With most people in the UK using social networks (around 57 million in January 2023), it’s become a mainstream channel for businesses to promote themselves and interact with customers. Whether it’s via Facebook, Instagram, TikTok, Twitter, Discord or Mastodon, find out how to become a freelance social media manager to help companies and brands use these platforms effectively.
Whether you’re hoping to freelance part or full-time, and work with small, medium, or large organisations, there are definitely opportunities in social media marketing. As an example, on Facebook alone there are more than 200 million businesses trying to promote themselves and their products or services.
You can choose whether to offer overall strategy and management of all social media channels. Or if you want to specialise in particular types of content or specific platforms.
- What does a freelance social media manager actually do?
- What skills or qualifications do you need?
- Useful tools and equipment for freelance social media managers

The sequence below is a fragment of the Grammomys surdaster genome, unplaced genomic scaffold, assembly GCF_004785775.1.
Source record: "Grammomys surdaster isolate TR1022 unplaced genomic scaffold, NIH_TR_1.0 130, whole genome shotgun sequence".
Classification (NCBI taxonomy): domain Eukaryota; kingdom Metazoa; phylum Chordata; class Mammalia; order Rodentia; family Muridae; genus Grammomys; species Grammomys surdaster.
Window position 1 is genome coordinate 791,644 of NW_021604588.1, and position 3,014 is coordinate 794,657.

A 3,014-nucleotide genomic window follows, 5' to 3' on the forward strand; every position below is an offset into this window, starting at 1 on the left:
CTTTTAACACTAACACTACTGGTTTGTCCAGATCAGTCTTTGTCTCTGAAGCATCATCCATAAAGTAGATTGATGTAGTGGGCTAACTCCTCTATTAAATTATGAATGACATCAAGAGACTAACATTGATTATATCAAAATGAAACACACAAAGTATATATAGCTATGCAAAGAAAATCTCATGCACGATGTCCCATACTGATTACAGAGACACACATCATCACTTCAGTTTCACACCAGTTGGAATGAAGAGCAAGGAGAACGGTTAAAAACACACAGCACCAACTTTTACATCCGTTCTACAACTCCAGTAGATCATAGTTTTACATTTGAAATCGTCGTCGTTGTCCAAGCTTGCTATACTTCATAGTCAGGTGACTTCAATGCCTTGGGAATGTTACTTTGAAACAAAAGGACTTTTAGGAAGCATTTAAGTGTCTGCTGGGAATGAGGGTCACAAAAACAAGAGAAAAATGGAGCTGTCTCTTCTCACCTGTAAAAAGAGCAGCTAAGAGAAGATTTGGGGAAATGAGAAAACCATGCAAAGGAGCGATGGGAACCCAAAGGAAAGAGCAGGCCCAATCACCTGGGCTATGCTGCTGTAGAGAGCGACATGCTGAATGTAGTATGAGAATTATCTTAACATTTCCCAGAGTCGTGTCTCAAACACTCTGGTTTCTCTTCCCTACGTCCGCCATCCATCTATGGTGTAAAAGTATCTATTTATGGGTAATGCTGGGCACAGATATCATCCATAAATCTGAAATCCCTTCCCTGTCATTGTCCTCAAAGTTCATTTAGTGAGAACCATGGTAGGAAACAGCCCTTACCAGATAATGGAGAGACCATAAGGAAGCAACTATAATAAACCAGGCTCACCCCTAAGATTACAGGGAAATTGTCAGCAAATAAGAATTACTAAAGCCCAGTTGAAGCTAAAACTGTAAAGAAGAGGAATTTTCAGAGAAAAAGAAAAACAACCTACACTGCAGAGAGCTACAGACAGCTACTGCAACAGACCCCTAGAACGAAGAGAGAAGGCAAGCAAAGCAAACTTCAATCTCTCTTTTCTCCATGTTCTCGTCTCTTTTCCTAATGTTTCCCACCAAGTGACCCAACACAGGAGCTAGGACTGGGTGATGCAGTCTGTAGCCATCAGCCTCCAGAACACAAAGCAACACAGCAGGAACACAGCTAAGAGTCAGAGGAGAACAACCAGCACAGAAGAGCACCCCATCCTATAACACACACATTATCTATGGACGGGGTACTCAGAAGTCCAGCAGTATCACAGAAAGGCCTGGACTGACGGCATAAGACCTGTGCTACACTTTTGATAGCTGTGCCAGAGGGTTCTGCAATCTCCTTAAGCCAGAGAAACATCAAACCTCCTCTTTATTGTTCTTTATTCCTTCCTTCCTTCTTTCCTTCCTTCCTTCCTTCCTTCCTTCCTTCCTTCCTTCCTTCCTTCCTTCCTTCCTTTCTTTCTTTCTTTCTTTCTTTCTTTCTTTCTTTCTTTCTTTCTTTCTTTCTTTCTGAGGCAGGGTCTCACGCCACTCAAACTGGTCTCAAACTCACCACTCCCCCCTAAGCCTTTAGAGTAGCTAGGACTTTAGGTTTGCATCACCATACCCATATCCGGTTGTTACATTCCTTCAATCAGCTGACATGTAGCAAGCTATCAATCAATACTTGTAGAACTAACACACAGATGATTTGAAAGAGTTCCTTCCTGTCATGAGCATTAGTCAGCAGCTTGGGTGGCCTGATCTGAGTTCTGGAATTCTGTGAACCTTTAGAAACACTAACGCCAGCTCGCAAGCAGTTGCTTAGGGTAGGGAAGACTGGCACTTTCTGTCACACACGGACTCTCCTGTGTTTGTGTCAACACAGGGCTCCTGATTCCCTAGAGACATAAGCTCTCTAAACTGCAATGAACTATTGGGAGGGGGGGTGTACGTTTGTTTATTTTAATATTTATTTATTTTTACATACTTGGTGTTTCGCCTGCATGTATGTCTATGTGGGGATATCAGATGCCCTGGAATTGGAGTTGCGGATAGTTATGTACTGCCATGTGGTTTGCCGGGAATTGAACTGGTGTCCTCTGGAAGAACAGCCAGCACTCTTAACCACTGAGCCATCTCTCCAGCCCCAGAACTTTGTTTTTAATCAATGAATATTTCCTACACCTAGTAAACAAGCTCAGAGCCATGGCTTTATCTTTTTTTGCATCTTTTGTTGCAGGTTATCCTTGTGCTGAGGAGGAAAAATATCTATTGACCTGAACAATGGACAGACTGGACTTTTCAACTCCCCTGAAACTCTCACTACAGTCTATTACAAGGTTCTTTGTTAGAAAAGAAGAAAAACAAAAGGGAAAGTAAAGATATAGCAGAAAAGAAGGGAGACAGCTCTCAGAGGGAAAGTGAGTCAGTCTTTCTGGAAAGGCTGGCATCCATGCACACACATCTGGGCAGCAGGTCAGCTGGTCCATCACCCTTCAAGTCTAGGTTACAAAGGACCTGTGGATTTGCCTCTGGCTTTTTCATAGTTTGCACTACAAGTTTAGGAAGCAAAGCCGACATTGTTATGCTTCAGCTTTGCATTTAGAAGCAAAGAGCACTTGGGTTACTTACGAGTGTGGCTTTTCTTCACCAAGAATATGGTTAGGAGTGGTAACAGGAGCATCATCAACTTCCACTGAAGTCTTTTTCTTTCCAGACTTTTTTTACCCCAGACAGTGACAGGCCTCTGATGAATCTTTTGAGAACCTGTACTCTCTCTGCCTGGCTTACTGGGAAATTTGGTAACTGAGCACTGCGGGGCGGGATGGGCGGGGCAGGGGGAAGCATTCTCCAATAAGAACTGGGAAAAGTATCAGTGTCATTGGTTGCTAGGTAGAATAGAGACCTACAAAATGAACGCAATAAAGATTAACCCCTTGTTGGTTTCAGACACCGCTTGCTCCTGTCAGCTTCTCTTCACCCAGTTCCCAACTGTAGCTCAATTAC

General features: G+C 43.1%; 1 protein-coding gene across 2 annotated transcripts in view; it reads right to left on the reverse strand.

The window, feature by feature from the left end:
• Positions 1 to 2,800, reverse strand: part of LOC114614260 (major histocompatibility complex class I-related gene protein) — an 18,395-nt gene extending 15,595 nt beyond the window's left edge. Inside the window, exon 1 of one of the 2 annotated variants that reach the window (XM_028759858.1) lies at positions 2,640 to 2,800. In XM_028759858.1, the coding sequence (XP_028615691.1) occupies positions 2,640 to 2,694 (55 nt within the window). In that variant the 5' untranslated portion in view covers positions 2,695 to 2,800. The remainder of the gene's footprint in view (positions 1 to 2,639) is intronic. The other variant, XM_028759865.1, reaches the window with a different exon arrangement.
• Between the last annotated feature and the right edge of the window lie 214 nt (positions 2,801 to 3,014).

- How much can freelance social media managers earn?
- Finding clients as a freelance social media manager with no experience
- More resources and support for freelance social media managers
What does a freelance social media manager actually do?
The responsibilities of a freelance social media manager will vary a lot depending on the size of business you work with, the services you decide to offer, and the platforms you specialise in. But as a general overview, the role can include:
- Creating social media strategies
- Setting targets and objectives
- Content Creation, including text, images, videos, and graphics
- Reporting and data analysis
- Social listening and research
- Providing customer service
- Crisis management plans and responses
- Community management and engagement
- Generating sales and leads
- Identifying and working with social media influencers
- Paid social media advertising and promotion
- Managing and updating brand profiles and assets